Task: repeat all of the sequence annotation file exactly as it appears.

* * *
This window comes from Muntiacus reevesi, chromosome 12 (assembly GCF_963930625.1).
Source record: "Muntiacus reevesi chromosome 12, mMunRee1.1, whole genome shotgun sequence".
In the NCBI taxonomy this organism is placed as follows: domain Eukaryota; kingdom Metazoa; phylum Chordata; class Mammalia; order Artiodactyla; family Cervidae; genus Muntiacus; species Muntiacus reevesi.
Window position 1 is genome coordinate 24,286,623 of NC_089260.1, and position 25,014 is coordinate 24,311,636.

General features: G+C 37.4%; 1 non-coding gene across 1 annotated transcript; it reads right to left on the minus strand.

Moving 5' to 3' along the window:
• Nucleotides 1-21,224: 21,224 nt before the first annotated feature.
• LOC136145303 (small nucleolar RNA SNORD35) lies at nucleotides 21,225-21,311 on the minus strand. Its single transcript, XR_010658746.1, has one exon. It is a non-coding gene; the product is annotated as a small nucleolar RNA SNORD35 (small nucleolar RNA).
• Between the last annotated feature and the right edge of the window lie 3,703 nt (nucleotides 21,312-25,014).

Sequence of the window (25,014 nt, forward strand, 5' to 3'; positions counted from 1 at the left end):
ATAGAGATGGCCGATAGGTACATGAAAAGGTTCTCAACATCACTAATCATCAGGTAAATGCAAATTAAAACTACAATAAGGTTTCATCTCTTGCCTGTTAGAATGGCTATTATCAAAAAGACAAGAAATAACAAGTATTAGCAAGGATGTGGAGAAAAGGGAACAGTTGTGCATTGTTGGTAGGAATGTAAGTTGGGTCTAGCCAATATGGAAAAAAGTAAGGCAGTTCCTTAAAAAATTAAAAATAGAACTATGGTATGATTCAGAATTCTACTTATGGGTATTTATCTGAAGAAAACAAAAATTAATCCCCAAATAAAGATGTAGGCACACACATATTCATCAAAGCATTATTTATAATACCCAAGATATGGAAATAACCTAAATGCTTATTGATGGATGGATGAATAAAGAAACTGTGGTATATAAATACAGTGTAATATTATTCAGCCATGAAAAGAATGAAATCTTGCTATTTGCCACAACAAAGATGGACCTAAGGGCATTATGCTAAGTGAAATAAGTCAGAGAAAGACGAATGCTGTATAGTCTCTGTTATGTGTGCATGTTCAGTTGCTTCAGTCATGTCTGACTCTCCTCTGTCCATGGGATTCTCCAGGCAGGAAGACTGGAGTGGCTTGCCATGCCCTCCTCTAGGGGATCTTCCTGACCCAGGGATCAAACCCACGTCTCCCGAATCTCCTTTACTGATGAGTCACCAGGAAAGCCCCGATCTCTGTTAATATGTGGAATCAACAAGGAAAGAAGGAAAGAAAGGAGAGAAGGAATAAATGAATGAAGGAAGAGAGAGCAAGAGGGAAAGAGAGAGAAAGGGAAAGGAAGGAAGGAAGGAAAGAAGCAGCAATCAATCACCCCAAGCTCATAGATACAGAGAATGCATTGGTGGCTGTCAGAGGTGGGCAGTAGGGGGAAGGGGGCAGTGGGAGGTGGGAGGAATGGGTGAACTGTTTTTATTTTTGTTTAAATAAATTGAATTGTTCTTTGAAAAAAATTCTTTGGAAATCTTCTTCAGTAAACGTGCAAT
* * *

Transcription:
This window comes from Muntiacus reevesi, chromosome 12 (assembly GCF_963930625.1).
Source record: "Muntiacus reevesi chromosome 12, mMunRee1.1, whole genome shotgun sequence".
In the NCBI taxonomy this organism is placed as follows: domain Eukaryota; kingdom Metazoa; phylum Chordata; class Mammalia; order Artiodactyla; family Cervidae; genus Muntiacus; species Muntiacus reevesi.
Window position 1 is genome coordinate 24,286,623 of NC_089260.1, and position 25,014 is coordinate 24,311,636.

General features: G+C 37.4%; 1 non-coding gene across 1 annotated transcript; it reads right to left on the minus strand.

Moving 5' to 3' along the window:
• Nucleotides 1-21,224: 21,224 nt before the first annotated feature.
• LOC136145303 (small nucleolar RNA SNORD35) lies at nucleotides 21,225-21,311 on the minus strand. Its single transcript, XR_010658746.1, has one exon. It is a non-coding gene; the product is annotated as a small nucleolar RNA SNORD35 (small nucleolar RNA).
• Between the last annotated feature and the right edge of the window lie 3,703 nt (nucleotides 21,312-25,014).

Sequence of the window (25,014 nt, forward strand, 5' to 3'; positions counted from 1 at the left end):
ATAGAGATGGCCGATAGGTACATGAAAAGGTTCTCAACATCACTAATCATCAGGTAAATGCAAATTAAAACTACAATAAGGTTTCATCTCTTGCCTGTTAGAATGGCTATTATCAAAAAGACAAGAAATAACAAGTATTAGCAAGGATGTGGAGAAAAGGGAACAGTTGTGCATTGTTGGTAGGAATGTAAGTTGGGTCTAGCCAATATGGAAAAAAGTAAGGCAGTTCCTTAAAAAATTAAAAATAGAACTATGGTATGATTCAGAATTCTACTTATGGGTATTTATCTGAAGAAAACAAAAATTAATCCCCAAATAAAGATGTAGGCACACACATATTCATCAAAGCATTATTTATAATACCCAAGATATGGAAATAACCTAAATGCTTATTGATGGATGGATGAATAAAGAAACTGTGGTATATAAATACAGTGTAATATTATTCAGCCATGAAAAGAATGAAATCTTGCTATTTGCCACAACAAAGATGGACCTAAGGGCATTATGCTAAGTGAAATAAGTCAGAGAAAGACGAATGCTGTATAGTCTCTGTTATGTGTGCATGTTCAGTTGCTTCAGTCATGTCTGACTCTCCTCTGTCCATGGGATTCTCCAGGCAGGAAGACTGGAGTGGCTTGCCATGCCCTCCTCTAGGGGATCTTCCTGACCCAGGGATCAAACCCACGTCTCCCGAATCTCCTTTACTGATGAGTCACCAGGAAAGCCCCGATCTCTGTTAATATGTGGAATCAACAAGGAAAGAAGGAAAGAAAGGAGAGAAGGAATAAATGAATGAAGGAAGAGAGAGCAAGAGGGAAAGAGAGAGAAAGGGAAAGGAAGGAAGGAAGGAAAGAAGCAGCAATCAATCACCCCAAGCTCATAGATACAGAGAATGCATTGGTGGCTGTCAGAGGTGGGCAGTAGGGGGAAGGGGGCAGTGGGAGGTGGGAGGAATGGGTGAACTGTTTTTATTTTTGTTTAAATAAATTGAATTGTTCTTTGAAAAAAATTCTTTGGAAATCTTCTTCAGTAAACGTGCAAT